Archive for the ‘Writing’ Category

More than enough

Posted: February 27, 2018 in Nature, Writing
Tags: , , ,

Today spring knocks on my door.  The sun shines, the wind, instead of throwing winter in my face, whispers, “Soon.  Soon.”  Getting out of the car, I shed one sweatshirt, then put my jacket back on, still warm enough.  Gloves go into pockets a few minutes later. 

 The river still overflows its banks after rain on top of snow some days earlier, a log jam of nature’s detritus pushing against the dam.  Water jets out the other side where today no heron fishes, but sunshine sparkles on the rushing water.

 A squirrel sits frozen next to the path, not moving until I do, then scampering further along the mat of brown fall leaves.  Although the prevailing color is still brown, a closer look reveals slender shoots of green and in some places, blatant leaves of some unknown but hardy plant.  In my lawn perhaps it would be a weed, but here a welcome sign of spring.  Red-winged blackbirds make their presence loudly known, although in fewer numbers than in another month or two. 

Next to the damp path, mud and water discourage off-trail wandering.  When I reach the open part of the trail, I think how good it will be once the trees leaf, blocking the houses on the park perimeter so I feel even less part of the city.  I realize again how this time alone, away from people and city trappings, is a vital part of my inner peace, nature stopping me from even acknowledging the unceasing sounds of traffic.  I spread my arms with uncontainable joy, turning in a circle near where the tracks of deer crossed the path, the softer surface exposing the paths the summer trail hides.  I know winter might come again, but there is the beating promise, under the skin of the earth, of spring, of growth, of re-birth,  and that, for today, is more than enough.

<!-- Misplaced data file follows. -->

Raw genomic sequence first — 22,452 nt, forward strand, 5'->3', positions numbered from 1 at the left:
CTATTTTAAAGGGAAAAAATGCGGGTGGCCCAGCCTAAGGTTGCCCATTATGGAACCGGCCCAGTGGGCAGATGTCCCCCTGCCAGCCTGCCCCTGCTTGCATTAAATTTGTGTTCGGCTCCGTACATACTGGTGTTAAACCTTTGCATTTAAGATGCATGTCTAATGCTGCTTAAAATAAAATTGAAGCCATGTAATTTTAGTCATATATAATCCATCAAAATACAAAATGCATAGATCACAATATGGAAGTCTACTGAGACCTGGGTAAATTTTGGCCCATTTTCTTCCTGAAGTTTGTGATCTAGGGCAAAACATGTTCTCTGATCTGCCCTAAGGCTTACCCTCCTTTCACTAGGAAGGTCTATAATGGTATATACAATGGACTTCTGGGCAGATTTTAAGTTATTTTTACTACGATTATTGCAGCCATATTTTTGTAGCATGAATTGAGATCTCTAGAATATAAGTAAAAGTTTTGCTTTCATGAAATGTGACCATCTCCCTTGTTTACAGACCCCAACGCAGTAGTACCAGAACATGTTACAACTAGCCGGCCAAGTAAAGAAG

Let’s talk books today.  I read…a lot.  I mostly read mysteries and thrillers with a few other genres thrown in.  There are lots of authors I really like, but I especially appreciate an author who writes a series with characters I love.  I go back to those books time and times again.  I read and I re-read.  Don’t you?  Comfort reading at its finest.  Here’s what I re-read (often and in no particular order) and a cup of tea to sip while you’re reading.

(more…)

I’m not much of a movie person; I prefer books.  One year, I believe I saw all five movies up for Best Picture, but as I try to find that year, I can’t.  And I rarely like a movie based on a book nearly as well as the book itself.  Quite a few should be neither movie nor book!  🙂

Somewhere I read something that made me pick up “The Circle”, by David Eggers, not my usual mystery/thriller tipple.  I’d like to say I couldn’t put it down.  But I had to.  It was too disturbing:  I could see where it was going and I didn’t like it.

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Originally published on July 12, 2012, this story is based on a man we often see on our walks around the small lake only a few blocks from our house, fact presented as fiction in 100 words.